As we detail in our new GWI Social report (you can download a free summary), GlobalWebIndex has been tracking the daily time that people spend on various forms of media since 2012. By asking our 170,000 annual respondents how long they typically devote to the internet as well as online and offline forms of TV, press and radio, we can build a detailed profile of media behaviors.
What’s strikingly clear from our data is that the internet is capturing more and more of our time each day – with total hours spent online via PCs, laptops, mobiles and tablets growing from 5.55 in 2012 to 6.15 in 2014. One of the drivers of this is still-increasing levels of engagement with social networks, which have climbed from a daily average of 1.61 to 1.72 hours over the period in question. Micro-blogs have risen too, now typically capturing 0.81 hours per day.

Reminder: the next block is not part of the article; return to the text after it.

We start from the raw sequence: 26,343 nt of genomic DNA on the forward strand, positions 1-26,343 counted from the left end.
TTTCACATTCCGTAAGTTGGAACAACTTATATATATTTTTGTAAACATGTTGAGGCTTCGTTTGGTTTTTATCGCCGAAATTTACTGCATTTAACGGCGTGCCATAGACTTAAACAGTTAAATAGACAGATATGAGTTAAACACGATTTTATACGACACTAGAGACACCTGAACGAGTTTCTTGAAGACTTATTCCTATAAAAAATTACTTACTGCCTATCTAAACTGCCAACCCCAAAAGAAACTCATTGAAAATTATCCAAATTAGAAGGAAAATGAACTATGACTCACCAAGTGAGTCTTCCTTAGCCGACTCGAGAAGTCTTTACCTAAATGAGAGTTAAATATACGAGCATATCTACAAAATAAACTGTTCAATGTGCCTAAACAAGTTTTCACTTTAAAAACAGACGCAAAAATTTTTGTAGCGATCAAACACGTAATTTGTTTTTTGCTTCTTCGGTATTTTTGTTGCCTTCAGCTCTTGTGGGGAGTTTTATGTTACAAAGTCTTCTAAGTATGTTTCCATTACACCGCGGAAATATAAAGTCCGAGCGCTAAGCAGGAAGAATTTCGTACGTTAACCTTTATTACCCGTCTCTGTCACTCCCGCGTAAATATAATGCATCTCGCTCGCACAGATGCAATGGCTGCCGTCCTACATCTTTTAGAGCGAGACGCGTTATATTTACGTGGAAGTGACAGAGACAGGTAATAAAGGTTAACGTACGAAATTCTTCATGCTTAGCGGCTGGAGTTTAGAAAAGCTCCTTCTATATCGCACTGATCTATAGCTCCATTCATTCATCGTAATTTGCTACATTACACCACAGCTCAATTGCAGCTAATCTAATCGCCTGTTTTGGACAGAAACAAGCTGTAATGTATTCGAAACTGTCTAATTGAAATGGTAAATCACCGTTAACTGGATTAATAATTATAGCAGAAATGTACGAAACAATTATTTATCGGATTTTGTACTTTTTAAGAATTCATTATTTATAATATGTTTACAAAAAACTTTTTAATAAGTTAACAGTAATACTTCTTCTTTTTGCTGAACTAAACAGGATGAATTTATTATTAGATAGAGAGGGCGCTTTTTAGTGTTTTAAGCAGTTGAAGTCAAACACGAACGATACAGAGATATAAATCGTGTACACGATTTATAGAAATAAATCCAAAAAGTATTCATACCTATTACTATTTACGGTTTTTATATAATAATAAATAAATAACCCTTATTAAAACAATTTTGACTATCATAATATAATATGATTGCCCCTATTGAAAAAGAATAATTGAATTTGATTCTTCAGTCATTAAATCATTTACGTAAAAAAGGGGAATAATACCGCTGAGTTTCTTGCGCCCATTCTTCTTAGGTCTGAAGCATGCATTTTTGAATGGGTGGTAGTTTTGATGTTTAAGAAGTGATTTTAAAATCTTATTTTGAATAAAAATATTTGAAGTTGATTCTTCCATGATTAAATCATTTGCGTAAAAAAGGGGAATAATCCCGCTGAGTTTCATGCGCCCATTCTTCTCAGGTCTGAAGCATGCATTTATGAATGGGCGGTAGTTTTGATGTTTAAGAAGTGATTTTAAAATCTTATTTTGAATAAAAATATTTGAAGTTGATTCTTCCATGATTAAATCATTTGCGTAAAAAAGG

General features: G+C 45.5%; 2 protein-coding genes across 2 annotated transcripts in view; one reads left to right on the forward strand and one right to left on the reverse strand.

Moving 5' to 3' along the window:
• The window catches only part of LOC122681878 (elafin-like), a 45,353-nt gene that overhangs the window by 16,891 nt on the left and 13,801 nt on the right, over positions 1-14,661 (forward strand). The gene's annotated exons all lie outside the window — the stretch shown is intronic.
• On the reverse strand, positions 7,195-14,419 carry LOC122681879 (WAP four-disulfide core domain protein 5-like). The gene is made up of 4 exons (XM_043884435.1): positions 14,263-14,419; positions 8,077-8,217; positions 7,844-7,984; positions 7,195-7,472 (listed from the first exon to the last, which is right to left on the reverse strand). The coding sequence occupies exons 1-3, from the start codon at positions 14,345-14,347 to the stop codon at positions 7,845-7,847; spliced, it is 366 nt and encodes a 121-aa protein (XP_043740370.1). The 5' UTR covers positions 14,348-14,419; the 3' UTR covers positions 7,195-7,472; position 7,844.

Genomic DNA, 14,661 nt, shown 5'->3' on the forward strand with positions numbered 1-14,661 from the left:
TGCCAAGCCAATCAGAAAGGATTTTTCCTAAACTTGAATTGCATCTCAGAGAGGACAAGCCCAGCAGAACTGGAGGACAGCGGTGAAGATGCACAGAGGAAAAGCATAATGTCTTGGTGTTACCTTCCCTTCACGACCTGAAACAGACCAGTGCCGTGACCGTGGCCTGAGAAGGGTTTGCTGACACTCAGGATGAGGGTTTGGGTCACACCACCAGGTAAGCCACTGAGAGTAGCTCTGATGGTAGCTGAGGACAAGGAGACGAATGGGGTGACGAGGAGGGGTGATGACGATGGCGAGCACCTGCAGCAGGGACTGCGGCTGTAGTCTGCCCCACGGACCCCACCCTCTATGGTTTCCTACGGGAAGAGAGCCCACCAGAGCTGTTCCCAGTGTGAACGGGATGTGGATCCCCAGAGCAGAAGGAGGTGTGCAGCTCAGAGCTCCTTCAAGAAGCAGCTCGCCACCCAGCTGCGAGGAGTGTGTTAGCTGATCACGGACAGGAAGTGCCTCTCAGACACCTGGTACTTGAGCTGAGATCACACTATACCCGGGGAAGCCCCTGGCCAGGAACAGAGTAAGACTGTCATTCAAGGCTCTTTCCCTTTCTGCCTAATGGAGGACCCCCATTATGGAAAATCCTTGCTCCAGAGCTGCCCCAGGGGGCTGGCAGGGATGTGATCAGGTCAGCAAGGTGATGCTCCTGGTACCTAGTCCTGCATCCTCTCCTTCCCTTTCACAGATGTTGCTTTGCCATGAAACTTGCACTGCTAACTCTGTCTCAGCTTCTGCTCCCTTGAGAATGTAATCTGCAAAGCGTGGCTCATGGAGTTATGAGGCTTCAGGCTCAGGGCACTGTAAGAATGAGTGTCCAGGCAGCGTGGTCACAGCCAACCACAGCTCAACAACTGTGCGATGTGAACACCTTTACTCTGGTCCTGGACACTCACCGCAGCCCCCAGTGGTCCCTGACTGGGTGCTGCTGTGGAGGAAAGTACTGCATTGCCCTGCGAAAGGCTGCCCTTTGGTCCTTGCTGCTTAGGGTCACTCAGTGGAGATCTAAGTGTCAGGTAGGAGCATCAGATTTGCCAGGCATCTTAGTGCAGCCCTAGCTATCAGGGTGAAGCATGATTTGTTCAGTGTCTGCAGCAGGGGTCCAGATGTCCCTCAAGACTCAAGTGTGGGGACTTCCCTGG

As a share of the time we spend online, these engagement figures mean that social networking now accounts for almost 30% of our daily internet activities, with micro-blogging approaching the 15% mark. That’s important food-for-thought given how many commentators have been willing to proclaim that the social networking “bubble” has burst and that the top networks are dying. Rather, we’re actually spending more time on networks now than in the earlier part of the decade – with the rise of the mobile internet, and the ability it affords us to connect to networks at any time and from any location, being a major driver of this.